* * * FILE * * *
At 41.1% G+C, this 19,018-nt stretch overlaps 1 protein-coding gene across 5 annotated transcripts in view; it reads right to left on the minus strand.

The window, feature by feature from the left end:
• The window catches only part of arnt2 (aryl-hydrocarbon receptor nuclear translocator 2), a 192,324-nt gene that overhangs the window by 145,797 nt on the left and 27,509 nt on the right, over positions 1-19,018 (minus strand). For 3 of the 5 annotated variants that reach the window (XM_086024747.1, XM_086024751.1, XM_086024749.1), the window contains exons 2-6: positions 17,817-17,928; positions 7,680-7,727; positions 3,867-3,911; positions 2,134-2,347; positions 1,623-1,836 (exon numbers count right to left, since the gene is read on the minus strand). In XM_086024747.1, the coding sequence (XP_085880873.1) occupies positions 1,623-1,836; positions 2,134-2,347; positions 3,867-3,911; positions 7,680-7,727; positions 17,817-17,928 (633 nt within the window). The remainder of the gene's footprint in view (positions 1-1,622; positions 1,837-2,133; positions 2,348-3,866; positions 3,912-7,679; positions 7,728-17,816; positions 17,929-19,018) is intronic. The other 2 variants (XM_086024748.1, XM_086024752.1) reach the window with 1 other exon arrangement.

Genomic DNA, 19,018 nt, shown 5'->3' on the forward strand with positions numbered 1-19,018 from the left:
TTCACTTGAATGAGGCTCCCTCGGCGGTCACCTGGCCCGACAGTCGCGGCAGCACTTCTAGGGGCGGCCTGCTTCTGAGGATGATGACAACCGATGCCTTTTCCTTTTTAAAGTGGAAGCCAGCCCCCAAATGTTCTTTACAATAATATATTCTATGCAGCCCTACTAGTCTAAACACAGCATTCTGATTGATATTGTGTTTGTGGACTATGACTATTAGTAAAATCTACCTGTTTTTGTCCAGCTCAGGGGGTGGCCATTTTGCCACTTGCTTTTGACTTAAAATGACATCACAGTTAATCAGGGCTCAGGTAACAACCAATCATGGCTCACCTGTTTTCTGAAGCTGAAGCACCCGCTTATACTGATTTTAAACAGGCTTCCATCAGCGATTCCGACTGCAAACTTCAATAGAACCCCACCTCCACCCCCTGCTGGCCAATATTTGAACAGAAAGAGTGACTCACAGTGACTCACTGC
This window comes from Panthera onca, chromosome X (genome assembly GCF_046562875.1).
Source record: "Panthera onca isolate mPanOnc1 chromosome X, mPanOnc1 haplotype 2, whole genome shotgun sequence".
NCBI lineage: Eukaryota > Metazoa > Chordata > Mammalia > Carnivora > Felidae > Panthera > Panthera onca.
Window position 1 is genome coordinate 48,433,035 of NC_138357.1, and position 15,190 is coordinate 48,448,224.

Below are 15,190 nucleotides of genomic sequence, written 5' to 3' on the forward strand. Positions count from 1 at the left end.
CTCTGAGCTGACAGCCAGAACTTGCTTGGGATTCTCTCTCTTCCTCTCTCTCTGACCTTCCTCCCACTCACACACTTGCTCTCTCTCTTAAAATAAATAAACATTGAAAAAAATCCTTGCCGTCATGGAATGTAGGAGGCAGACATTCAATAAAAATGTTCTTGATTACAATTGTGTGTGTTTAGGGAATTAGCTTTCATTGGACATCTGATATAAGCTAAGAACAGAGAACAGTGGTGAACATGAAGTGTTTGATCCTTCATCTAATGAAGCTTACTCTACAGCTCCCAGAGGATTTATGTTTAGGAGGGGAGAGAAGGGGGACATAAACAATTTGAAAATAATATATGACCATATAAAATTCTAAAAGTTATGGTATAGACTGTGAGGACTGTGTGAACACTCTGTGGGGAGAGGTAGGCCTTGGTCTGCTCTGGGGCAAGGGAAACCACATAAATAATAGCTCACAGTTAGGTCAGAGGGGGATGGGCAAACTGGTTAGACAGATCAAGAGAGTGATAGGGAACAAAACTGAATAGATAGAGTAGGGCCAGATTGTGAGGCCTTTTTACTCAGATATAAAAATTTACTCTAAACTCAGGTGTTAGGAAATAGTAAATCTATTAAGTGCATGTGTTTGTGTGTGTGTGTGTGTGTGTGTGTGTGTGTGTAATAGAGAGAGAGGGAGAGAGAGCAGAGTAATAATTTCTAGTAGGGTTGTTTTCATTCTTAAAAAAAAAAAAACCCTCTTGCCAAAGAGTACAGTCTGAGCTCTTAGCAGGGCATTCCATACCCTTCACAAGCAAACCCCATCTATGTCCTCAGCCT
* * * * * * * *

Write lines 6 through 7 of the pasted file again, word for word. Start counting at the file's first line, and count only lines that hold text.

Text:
This window comes from Panthera onca, chromosome X (genome assembly GCF_046562875.1).
Source record: "Panthera onca isolate mPanOnc1 chromosome X, mPanOnc1 haplotype 2, whole genome shotgun sequence".